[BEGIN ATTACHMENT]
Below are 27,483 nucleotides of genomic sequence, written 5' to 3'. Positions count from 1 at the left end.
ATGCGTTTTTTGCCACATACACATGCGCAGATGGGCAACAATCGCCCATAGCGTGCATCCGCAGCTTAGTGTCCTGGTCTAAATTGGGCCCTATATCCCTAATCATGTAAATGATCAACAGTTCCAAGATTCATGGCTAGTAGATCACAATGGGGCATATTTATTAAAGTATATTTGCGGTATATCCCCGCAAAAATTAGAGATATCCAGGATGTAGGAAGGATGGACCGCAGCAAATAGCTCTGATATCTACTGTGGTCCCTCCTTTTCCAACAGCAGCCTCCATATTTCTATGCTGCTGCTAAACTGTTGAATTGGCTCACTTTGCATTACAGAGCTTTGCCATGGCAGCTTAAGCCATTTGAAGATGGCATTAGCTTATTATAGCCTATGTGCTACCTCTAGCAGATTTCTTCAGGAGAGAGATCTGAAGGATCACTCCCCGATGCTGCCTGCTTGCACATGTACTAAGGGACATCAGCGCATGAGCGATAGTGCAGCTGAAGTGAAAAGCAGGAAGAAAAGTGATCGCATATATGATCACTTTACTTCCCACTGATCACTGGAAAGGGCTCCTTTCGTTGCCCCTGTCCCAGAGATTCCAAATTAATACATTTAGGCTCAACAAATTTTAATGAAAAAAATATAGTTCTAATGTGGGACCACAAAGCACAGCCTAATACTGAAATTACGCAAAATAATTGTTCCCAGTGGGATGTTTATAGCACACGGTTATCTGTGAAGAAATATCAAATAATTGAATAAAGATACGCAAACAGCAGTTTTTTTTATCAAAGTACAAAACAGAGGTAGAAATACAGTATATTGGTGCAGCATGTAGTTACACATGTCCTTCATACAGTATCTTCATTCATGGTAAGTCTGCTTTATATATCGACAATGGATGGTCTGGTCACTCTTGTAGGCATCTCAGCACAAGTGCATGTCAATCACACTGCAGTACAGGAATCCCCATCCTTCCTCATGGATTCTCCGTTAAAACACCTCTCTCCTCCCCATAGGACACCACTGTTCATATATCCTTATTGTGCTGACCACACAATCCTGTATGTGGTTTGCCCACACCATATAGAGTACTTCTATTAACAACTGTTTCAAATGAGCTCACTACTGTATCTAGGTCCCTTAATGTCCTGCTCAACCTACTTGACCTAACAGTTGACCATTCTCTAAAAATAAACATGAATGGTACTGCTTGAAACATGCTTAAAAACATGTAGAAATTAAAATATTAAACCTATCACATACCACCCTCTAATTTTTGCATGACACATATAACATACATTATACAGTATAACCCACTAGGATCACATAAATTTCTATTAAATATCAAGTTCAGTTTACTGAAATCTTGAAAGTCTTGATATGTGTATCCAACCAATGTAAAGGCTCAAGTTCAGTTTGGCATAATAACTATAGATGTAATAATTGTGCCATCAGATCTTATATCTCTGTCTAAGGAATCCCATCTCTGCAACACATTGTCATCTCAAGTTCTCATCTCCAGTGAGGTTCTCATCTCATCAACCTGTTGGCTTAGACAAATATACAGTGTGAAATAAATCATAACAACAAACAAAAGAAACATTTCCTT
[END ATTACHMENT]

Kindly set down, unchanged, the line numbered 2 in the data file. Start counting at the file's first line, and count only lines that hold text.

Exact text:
ATGCGTTTTTTGCCACATACACATGCGCAGATGGGCAACAATCGCCCATAGCGTGCATCCGCAGCTTAGTGTCCTGGTCTAAATTGGGCCCTATATCCCTAATCATGTAAATGATCAACAGTTCCAAGATTCATGGCTAGTAGATCACAATGGGGCATATTTATTAAAGTATATTTGCGGTATATCCCCGCAAAAATTAGAGATATCCAGGATGTAGGAAGGATGGACCGCAGCAAATAGCTCTGATATCTACTGTGGTCCCTCCTTTTCCAACAGCAGCCTCCATATTTCTATGCTGCTGCTAAACTGTTGAATTGGCTCACTTTGCATTACAGAGCTTTGCCATGGCAGCTTAAGCCATTTGAAGATGGCATTAGCTTATTATAGCCTATGTGCTACCTCTAGCAGATTTCTTCAGGAGAGAGATCTGAAGGATCACTCCCCGATGCTGCCTGCTTGCACATGTACTAAGGGACATCAGCGCATGAGCGATAGTGCAGCTGAAGTGAAAAGCAGGAAGAAAAGTGATCGCATATATGATCACTTTACTTCCCACTGATCACTGGAAAGGGCTCCTTTCGTTGCCCCTGTCCCAGAGATTCCAAATTAATACATTTAGGCTCAACAAATTTTAATGAAAAAAATATAGTTCTAATGTGGGACCACAAAGCACAGCCTAATACTGAAATTACGCAAAATAATTGTTCCCAGTGGGATGTTTATAGCACACGGTTATCTGTGAAGAAATATCAAATAATTGAATAAAGATACGCAAACAGCAGTTTTTTTTATCAAAGTACAAAACAGAGGTAGAAATACAGTATATTGGTGCAGCATGTAGTTACACATGTCCTTCATACAGTATCTTCATTCATGGTAAGTCTGCTTTATATATCGACAATGGATGGTCTGGTCACTCTTGTAGGCATCTCAGCACAAGTGCATGTCAATCACACTGCAGTACAGGAATCCCCATCCTTCCTCATGGATTCTCCGTTAAAACACCTCTCTCCTCCCCATAGGACACCACTGTTCATATATCCTTATTGTGCTGACCACACAATCCTGTATGTGGTTTGCCCACACCATATAGAGTACTTCTATTAACAACTGTTTCAAATGAGCTCACTACTGTATCTAGGTCCCTTAATGTCCTGCTCAACCTACTTGACCTAACAGTTGACCATTCTCTAAAAATAAACATGAATGGTACTGCTTGAAACATGCTTAAAAACATGTAGAAATTAAAATATTAAACCTATCACATACCACCCTCTAATTTTTGCATGACACATATAACATACATTATACAGTATAACCCACTAGGATCACATAAATTTCTATTAAATATCAAGTTCAGTTTACTGAAATCTTGAAAGTCTTGATATGTGTATCCAACCAATGTAAAGGCTCAAGTTCAGTTTGGCATAATAACTATAGATGTAATAATTGTGCCATCAGATCTTATATCTCTGTCTAAGGAATCCCATCTCTGCAACACATTGTCATCTCAAGTTCTCATCTCCAGTGAGGTTCTCATCTCATCAACCTGTTGGCTTAGACAAATATACAGTGTGAAATAAATCATAACAACAAACAAAAGAAACATTTCCTT